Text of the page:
AUSTIN, Texas (AP) — Quinn Ewers had quite the debut as Texas quarterback, even if it was a little rough around the edges.
The freshman threw his first interception before his first completion. He recovered nicely to throw for 225 yards and two touchdowns in a 52-10 victory over Louisiana-Monroe. But there were a handful of missed deep balls and at some point, campus parking services towed away his car, which he discovered after leaving the stadium that night.
Next up: No. 1 Alabama, and a Crimson Tide defense that will be even tougher than the parking enforcers.
“They're fast," Ewers said Monday in a nonchalant sizing up of all-everything linebacker Will Anderson and the Tide (1-0), which routed Utah State 55-0. "They do everything the right way.”
Overall, Ewers got good postgame reviews from his coaches and teammates after his much-anticipated first start in burnt orange.
Ewers was one of the top recruits in the country out of high school in 2020. But amid the COVID-19 pandemic, he skipped his senior season and signed with Ohio State. The kid with the throwback mullet hairstyle was off to Columbus and signed million-dollar name, image and likeness deals, only to get stuck deep on the depth chart. He took two snaps last season.
After the Longhorns went 5-7, the door was open for the raw talent with a slingshot right arm to head back to his home state. Last season's starter, Casey Thompson, transferred to Nebraska and Ewers beat out Hudson Card in training camp to earn the No. 1 spot.
Once on the field, Ewers released a deep throw a split second too late and his first pass was broken up. His second pass was a short throw in coverage, and the interception silenced the home crowd. Then came eight consecutive completions in three drives that finished with two touchdowns, a field goal and a 24-3 lead.
By then, Texas was in total control. Ewers called his first game a “a great learning experience."
“I'm glad I faced some adversity," he said. "I could get over that first little edge.”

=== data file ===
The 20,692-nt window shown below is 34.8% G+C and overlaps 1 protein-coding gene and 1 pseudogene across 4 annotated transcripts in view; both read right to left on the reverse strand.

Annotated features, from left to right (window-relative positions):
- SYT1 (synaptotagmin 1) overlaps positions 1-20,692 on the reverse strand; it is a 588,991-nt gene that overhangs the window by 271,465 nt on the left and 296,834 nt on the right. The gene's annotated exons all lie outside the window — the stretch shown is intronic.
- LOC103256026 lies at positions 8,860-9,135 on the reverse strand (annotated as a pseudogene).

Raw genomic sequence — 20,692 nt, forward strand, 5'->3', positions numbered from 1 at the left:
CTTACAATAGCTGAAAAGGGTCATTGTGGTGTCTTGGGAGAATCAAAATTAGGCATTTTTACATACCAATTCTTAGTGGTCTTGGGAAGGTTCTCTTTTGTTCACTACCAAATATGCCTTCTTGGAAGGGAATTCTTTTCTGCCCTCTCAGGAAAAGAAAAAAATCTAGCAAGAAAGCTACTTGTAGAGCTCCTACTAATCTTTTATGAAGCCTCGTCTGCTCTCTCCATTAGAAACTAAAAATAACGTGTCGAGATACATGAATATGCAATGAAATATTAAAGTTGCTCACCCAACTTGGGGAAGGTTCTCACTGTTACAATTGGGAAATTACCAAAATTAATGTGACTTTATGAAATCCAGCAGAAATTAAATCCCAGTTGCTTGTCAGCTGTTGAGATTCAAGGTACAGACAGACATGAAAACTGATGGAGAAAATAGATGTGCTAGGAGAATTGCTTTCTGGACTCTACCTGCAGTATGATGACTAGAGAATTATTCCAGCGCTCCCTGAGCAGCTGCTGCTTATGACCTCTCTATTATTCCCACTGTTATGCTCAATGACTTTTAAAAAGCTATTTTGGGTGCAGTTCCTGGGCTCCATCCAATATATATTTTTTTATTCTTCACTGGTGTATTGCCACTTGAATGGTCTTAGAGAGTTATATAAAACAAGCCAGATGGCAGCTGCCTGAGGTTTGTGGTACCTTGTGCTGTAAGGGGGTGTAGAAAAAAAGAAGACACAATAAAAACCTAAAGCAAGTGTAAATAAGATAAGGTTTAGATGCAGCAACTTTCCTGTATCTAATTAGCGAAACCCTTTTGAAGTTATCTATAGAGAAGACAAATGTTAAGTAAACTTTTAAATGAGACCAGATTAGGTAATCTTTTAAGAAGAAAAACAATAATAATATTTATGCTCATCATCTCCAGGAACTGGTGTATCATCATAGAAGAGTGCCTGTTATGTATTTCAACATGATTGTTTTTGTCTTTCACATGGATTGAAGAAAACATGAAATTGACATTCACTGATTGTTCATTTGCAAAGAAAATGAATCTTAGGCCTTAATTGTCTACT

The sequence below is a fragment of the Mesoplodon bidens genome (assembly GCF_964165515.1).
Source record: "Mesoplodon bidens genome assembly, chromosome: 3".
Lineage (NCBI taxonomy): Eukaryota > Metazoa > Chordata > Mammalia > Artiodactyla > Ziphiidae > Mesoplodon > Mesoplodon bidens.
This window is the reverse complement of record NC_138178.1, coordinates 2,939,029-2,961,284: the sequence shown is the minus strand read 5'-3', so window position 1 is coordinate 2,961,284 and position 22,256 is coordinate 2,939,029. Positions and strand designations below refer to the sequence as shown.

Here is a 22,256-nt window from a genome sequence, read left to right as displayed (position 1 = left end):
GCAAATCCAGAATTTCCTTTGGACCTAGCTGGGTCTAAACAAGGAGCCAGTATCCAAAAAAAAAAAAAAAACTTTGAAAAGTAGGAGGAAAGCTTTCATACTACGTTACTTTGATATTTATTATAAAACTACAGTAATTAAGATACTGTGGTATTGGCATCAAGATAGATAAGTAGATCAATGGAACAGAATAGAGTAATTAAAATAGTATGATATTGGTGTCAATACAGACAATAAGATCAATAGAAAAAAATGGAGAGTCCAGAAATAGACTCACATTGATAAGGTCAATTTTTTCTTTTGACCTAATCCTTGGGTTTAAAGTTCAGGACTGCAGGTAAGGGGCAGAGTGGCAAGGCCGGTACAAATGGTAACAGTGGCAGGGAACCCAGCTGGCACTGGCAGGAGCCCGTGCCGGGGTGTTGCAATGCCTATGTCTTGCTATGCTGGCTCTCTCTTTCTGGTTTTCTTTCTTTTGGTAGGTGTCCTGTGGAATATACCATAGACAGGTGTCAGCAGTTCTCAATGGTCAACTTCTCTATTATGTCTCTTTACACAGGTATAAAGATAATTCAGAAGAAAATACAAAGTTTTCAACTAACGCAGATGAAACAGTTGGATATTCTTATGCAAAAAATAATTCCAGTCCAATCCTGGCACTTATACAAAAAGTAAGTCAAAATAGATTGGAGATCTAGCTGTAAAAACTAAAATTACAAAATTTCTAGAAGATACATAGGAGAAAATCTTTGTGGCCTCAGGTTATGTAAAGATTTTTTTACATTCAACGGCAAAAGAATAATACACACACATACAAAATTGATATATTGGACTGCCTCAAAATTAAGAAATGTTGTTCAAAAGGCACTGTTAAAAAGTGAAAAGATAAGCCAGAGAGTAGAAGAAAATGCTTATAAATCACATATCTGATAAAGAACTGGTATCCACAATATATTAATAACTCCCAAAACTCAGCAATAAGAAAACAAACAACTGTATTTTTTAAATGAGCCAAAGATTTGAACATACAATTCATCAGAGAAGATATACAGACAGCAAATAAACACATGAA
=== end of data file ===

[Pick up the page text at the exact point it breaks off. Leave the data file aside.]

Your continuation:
Texas coach Steve Sarkisian said following the game that he didn't dial back the offense after the turnover.
“You can’t expect him to ride this bike and do it with training wheels on. I’ve got to let him go,” Sarkisian said.
The blemish in the bounce back was the inability to hit several deep throws to speedy wide receiver Xavier Worthy, who was open several times. Texas depends on the deep strike threat.
“I think I threw the ball where it needed to be, but I wish I had some throws back,” Ewers said. “We'll fix it.”
Alabama coach Nick Saban called Ewers “a tremendous talent” and expects him to make a big jump in his second game. But the Tide will be looking to exploit that limited game experience.
“This guy’s a really, really good player and we’re going to have to do a great job of sort of hopefully disguising what we do a little bit so he has to figure it out after he gets the ball in his hand,” Saban said. “But he’s got the talent to make the plays when he knows where to go with it, that’s for sure.”
Overall, Sarkisian said he liked what he saw from his young QB, how he handled the early turnover and his ability to read defenses and to make a couple of tight throws into coverage.
And the hard lesson about campus parking?
“He's gotta park where he's supposed to park,” Sarkisian said.
Ewers tweeted about the towing incident Saturday but didn't offer much more than a sheepish smile about it Monday. He wouldn't say if it was his new Aston Martin that was hauled away from the garage next to the stadium.
But Ewers insisted he had to pay the fine to get it back.
“I'm a regular student,” Ewers said.
Texas running back Bijan Robinson, who drives a Lamborghini, offered Ewers the secret to game-day parking: “I get dropped off."
AP Sports Writer John Zenor contributed to this report.
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